If you love reading as much as I do, you might be like me—reluctant to let anyone borrow a book that you’ve bought. It’s always a risk because you can never be absolutely sure that the borrower—even a close friend—will take proper care of it. Many years ago when I was in fourth grade, I let a classmate borrow my favorite hardback book of scary stories. Naively, I thought everyone respected books as much I did. After weeks of repeatedly asking for it back, I escalated to a threat to have my mother call her mother. The next day my book was returned. The cover was torn off, some pages had been ripped out, and the remaining pages had been scribbled on. It had suffered a horrible, demeaning death at the hands of a book murderer! A difficult lesson to learn at such a tender young age, that day I discovered I shouldn’t trust just anyone with my most valuable possessions.
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Years later I loaned a book to a friend of mine. I had known her for a long time, we had socialized at each other’s homes, I thought she was a fine, upstanding person. A few weeks passed and I asked if she had finished the book. She cheerfully gushed that it had been a great read and then she told me she had donated it to charity along with a few dozen other books she had read. I was dumbstruck. In my assessment of her worthiness to borrow my book, it never occurred to me to question her understanding of the word “borrow.” How did she come to the conclusion that I had given her my book to do with as she pleased after she read it? Let’s just say that, due to a plethora of reasons that include her insensitivity to property rights, she is now an ex-friend.
When I saw Marvel Comic’s Dr. Strange movie last year, I was ready to enjoy Benedict Cumberbatch in the title role. It was a great movie, filled with mysticism, excellent imagery, and just the right amount of humor. But the part I liked best was the library. The ancient tomes were so valuable and their contents so dangerous they were kept chained to the shelves so no one could steal them. This makes a great plot point in a movie, but the fact is, chaining books to shelves was a fairly common practice in medieval libraries.
Before Gutenberg started a printing revolution, books were laboriously hand-copied by scribes, back-breaking, tedious work that made every bound text precious and expensive. Chaining books to shelves and keeping them locked up helped deter thievery. But long before books were made of sheets of parchment or paper either hand copied or mass produced, there was a technique used to add a layer of special protection to the readable work: book curses.
Pop culture has made us all familiar with curses written on mummy’s tombs and bewitched books of spells. Did you know that the oldest known library routinely inscribed its books with elaborate curses to prevent theft? Ashurbanipal, King of Assyria from 668 to 627 BCE, assembled his library at Ninevah. He had scribes include various curses on the tablets invoking the wrath of ancient deities for anyone who would steal or damage them:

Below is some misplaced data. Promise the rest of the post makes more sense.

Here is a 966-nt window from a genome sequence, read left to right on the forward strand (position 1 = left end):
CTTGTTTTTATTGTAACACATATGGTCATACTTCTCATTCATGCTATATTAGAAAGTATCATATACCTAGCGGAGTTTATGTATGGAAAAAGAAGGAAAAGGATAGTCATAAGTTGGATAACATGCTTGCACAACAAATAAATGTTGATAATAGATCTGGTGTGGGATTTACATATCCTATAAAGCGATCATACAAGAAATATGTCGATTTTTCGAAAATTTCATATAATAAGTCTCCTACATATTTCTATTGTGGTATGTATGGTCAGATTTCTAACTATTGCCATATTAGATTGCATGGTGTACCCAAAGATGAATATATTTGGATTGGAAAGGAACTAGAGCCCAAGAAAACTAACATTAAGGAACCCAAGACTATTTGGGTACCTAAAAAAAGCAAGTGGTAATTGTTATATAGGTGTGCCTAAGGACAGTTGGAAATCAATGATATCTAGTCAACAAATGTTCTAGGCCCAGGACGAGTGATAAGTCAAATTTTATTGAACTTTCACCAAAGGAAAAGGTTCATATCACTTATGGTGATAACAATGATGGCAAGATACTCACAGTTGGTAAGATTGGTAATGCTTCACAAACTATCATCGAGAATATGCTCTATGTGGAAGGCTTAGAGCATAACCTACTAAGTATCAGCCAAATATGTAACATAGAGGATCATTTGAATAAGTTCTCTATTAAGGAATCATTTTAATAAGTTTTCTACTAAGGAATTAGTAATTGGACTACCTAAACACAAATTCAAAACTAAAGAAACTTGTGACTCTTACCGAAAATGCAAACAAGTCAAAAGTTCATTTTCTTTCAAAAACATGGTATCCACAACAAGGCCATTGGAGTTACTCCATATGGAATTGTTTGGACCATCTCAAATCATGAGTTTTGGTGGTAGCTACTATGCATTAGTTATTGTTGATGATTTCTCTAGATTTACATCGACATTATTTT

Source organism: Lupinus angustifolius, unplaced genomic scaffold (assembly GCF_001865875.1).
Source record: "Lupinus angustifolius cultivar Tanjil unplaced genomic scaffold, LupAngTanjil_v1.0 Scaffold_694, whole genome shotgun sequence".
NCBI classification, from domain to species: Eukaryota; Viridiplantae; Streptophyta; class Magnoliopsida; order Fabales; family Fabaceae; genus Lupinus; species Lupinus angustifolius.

I have arranged them in classes, I have revised them and I have placed them in my palace, that I, even I, the ruler who knoweth the light of Ashur, the king of the gods, may read them. Whosoever shall carry off this tablet, or shall inscribe his name on it, side by side with mine own, may Ashur and Belit overthrow him in wrath and anger, and may they destroy his name and posterity in the land.
Whoever removes [the tablet], writes his name in the place of my name, may Ashur and Ninlil, angered and grim, cast him down, erase his name, his seed, in the land.
Ashurbanipal made allowances for those who wanted to borrow, not steal. He who fears Anu, Enlil, and Ea will return it to the owner’s house the same day, and He who fears Anu and Antu will take care of it and respect it.
As books evolved from clay tablets to something a little more portable, the tradition continued. In medieval times monks and scribes often appended their own colorful curses to the works they produced. Like Ashurbanipal, they called upon a wrathful God to strike down the book thief and frequently recommended excommunication from the church.
This book is one, And God’s curse is another; They that take the one, God give them the other.
To steal this book, if you should try, It’s by the throat that you’ll hang high. And ravens then will gather ’bout To find your eyes and pull them out.
From a Bible in 1172: If anyone take away this book, let him die the death; let him be fried in a pan; let the falling sickness and fever seize him; let him be broken on the wheel, and hanged. Amen.
From a 13th Century Vatican document: The finished book before you lies; This humble scribe don’t criticize. Whoever takes away this book, May he never on Christ look. Whoever to steal this volume durst, May he be killed as one accursed. Whoever to steal this volume tries, Out with his eyes, out with his eyes!
Some medieval book curses got right to the point, like this one from 1461: Hanging will do for him who steals you.
These days, a lot of serious bibliophiles like bookplates. Fancy or plain, exotic or traditional, they offer a personalized way to identify the book’s owner that goes beyond merely writing a name inside the cover. If you want to remind a borrower how serious you are about books, you might even want to incorporate a whimsical book curse in your bookplate. It’s too late to recover the book my ex-friend gave away, but now when I loan one out, I make a point of showing the borrower I’m serious about getting it back.
Click here to download my printable bookplates. Some of the designs are featured above.